Burt Rutan, an aviation legend who has been in charge of the Roc design, initially thought he could build the plane for as little as $20 million, according to a profile of Stratolaunch that Wired just published on Aug. 20, 2018. He himself reportedly joked that the “Roc” name is just an acronym for “Rutan’s on Crack.” The aircraft has been performing various ground tests and its first flight could occur in 2019 or even earlier.

The Roc during taxi tests in February 2018., Stratolaunch

It’s not clear whether one aircraft will be able to provide the kind of scalable capacity that Stratolaunch would need to make the launches a routine affair. The cost to produce additional motherships and establish the necessary infrastructure to support them could have an impact on the final price per launch.

Stratolaunch’s CEO Floyd says Kraken MLV will be able to take payloads into LEO for $30 million or less, Wired reported, but it’s unclear what that figure includes. In 2015, NASA said that it would spend more than $56 million to launch an Ionospheric Connection Explorer (ICON) satellite, which weighs less than 700 pounds, using a Pegasus XL air-launched rocket and a different carrier aircraft. This included “firm-fixed launch service costs, spacecraft processing, payload integration, tracking, data and telemetry and other launch support requirements,” according to an official contract notice.

Orbital ATK's L-1011 Stargazer launch aircraft carries a Pegasus XL rocket during a mission in 2016., NASA

As of May 2018, SpaceX was reportedly offering launch services using its latest Block 5 Falcon 9 launch rocket, which can carry payloads weighing more than 50,000 pounds into LEO, starting at around $50 million, down from $62 million in 2016. DARPA’s goal for its XS-1 space plane, which Boeing is developing and will use a traditional rocket to get into space, is to be able to achieve a per-launch cost of just $5 million, but with a maximum of 3,000 pounds of payload.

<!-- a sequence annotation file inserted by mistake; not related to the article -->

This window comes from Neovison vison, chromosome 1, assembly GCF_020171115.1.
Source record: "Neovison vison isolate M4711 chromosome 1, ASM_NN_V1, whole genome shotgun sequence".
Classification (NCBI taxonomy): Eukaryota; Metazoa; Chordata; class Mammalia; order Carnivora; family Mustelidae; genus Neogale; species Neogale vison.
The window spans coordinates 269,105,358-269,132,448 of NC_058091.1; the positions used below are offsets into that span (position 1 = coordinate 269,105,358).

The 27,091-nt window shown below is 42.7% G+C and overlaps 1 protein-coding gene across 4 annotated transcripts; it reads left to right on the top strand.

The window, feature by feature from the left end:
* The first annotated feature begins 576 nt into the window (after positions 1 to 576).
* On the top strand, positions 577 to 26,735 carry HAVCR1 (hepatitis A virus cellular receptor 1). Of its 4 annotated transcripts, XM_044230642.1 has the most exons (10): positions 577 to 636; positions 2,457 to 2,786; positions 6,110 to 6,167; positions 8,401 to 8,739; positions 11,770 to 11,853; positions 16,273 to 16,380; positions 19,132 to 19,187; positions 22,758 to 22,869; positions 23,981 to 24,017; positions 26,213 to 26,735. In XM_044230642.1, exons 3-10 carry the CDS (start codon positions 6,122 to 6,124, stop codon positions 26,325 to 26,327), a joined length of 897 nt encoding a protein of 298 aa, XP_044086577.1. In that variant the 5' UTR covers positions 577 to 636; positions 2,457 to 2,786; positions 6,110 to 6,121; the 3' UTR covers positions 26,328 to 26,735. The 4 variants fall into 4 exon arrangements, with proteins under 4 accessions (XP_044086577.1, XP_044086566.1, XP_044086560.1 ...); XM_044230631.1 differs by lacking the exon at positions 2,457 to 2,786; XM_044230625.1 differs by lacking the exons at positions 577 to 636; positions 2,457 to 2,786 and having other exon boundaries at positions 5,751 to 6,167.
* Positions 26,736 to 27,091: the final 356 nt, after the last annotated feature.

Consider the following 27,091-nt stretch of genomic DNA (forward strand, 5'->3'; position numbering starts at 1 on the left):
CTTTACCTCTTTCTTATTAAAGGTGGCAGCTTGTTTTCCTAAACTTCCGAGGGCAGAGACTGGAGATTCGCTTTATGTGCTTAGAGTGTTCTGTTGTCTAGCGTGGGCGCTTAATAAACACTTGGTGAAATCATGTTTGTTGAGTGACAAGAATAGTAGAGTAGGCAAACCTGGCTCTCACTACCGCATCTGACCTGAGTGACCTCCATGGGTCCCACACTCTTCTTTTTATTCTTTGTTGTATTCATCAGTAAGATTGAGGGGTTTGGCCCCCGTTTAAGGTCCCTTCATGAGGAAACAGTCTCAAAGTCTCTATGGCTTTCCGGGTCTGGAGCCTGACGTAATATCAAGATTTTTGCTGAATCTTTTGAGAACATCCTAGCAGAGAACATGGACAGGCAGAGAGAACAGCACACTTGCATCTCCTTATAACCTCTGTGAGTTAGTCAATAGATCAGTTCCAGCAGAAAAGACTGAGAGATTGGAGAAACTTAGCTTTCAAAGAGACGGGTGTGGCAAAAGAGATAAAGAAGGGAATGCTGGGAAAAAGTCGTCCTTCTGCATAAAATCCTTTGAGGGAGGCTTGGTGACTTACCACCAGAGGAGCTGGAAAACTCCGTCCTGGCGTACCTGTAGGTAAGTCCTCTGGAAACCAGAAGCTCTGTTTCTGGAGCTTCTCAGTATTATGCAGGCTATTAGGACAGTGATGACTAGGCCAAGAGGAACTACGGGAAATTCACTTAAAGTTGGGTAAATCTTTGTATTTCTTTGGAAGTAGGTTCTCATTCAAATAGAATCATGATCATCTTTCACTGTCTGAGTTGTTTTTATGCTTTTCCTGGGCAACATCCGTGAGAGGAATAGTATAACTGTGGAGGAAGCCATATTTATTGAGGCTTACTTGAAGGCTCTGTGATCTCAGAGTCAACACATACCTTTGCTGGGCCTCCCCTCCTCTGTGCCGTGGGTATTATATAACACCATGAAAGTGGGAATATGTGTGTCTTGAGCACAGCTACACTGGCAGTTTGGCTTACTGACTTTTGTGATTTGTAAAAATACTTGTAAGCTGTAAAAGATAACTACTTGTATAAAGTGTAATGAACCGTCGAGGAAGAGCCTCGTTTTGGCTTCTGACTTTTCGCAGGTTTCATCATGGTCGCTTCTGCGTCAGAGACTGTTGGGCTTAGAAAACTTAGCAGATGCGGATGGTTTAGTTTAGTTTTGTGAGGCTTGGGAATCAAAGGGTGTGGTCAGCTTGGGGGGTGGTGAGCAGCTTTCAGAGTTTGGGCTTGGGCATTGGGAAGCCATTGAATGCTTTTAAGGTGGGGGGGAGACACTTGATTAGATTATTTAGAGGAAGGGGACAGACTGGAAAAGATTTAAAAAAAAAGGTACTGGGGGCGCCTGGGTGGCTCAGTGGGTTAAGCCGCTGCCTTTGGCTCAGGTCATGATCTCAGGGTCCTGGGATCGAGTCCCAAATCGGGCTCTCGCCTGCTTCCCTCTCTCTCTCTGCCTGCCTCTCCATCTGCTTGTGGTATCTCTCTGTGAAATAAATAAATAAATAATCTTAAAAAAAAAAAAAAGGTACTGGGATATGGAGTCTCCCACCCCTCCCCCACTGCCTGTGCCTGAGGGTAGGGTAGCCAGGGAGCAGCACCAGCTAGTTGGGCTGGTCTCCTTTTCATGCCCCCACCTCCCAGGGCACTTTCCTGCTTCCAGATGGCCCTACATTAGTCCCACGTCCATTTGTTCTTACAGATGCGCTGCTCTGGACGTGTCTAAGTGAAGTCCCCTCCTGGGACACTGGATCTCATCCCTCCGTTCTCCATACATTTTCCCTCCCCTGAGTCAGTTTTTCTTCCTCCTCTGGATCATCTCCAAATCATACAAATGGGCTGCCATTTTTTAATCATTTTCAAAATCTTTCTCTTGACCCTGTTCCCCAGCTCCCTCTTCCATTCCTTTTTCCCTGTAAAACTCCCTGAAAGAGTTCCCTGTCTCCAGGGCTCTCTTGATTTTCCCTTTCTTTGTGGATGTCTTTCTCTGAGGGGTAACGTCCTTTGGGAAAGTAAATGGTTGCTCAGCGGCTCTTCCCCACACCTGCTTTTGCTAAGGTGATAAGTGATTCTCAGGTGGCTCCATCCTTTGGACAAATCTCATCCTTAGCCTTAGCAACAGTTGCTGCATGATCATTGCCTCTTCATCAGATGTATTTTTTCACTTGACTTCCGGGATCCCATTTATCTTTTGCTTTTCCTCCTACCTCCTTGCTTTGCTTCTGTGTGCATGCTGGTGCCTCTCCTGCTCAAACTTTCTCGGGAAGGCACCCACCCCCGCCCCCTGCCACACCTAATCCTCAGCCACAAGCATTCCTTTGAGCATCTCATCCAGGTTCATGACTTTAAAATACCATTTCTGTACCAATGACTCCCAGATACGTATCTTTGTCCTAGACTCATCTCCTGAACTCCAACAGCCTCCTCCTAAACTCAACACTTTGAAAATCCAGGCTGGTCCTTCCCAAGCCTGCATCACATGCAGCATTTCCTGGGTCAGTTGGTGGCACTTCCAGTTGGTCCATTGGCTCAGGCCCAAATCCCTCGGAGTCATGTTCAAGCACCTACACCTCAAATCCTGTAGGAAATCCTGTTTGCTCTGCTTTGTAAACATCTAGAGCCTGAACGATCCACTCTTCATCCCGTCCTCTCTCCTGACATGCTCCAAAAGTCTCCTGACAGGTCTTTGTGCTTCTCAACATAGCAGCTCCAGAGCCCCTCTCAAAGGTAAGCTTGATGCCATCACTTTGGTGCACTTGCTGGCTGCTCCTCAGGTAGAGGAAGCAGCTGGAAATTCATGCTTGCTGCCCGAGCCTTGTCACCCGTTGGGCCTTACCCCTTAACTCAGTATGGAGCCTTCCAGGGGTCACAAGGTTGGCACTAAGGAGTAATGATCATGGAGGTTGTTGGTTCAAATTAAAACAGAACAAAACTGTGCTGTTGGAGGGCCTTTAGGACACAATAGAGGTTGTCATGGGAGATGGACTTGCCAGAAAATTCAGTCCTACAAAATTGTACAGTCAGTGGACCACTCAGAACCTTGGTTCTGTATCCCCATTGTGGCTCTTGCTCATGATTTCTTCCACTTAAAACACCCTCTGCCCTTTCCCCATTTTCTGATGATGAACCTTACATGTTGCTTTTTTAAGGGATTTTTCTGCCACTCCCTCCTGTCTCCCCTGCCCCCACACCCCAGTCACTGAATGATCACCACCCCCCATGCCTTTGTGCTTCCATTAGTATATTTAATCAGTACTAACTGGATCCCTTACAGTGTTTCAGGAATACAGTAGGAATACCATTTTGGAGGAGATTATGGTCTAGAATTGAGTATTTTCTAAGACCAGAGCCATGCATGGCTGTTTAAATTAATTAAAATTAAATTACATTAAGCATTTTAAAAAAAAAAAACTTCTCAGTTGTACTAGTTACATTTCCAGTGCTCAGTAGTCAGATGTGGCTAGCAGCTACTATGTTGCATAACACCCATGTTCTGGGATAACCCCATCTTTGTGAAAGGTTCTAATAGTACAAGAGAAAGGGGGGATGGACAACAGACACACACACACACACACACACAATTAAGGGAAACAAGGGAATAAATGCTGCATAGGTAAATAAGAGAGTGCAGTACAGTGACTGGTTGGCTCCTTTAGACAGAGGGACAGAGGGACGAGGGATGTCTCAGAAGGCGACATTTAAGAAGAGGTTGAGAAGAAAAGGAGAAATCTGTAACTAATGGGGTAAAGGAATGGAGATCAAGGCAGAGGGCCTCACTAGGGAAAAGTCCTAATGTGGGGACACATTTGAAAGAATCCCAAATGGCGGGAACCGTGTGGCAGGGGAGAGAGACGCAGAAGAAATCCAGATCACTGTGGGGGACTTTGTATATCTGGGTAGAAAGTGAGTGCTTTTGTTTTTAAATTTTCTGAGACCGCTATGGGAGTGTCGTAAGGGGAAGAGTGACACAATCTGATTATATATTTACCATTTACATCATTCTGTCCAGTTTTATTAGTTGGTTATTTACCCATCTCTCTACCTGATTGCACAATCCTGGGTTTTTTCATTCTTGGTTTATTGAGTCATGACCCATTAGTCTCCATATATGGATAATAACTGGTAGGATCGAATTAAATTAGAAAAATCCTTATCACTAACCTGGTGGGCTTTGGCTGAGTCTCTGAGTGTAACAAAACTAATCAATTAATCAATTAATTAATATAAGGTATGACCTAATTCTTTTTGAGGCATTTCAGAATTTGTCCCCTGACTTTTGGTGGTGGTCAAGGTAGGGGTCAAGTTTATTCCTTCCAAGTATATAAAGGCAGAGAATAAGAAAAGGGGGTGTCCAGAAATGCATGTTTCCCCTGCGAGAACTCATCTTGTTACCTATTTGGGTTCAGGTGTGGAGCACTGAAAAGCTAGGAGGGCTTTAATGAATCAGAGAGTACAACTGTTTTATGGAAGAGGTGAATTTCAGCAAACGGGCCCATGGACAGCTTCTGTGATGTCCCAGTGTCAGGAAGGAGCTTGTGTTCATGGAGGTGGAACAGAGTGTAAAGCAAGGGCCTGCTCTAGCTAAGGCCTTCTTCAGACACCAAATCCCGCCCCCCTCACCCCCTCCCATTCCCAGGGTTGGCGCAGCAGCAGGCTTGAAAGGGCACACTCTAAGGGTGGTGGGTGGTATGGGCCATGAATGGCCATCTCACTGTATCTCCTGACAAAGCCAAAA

Of course, Stratolaunch is targeting its launch vehicles at a different segment of the space launch market from SpaceX. If it can just keep pace with the price point of using traditional rockets at all, it might present a cost-effective option when factoring in the ability to conduct missions on much shorter notice. As noted, for the U.S. military, in particular, this will become an increasingly important capability to have available in the face of growing threats to space-based systems. China is notably also exploring aerial space launch capabilities for many of the same reasons.

A SpaceX Falcon 9 rocket sits on a launch pad., SpaceX

There is a definite possibility the company may be able to leverage the U.S. government's increasing interest in public-private space partnerships to help further development of its various systems, as well. The company has already entered into an agreement where it will pay NASA more than $5 million to help develop the rocket motor for the MLVs.

If Stratolaunch can actually get the MLV launch cost down to around $30 million and make the other members of its launch vehicle family equally affordable for their respective capabilities, it could be a very exciting time for the space launch industry. But there’s still a lot of work left for the company to do to achieve its goals and the space plane, in particular, remains just a paper concept at present.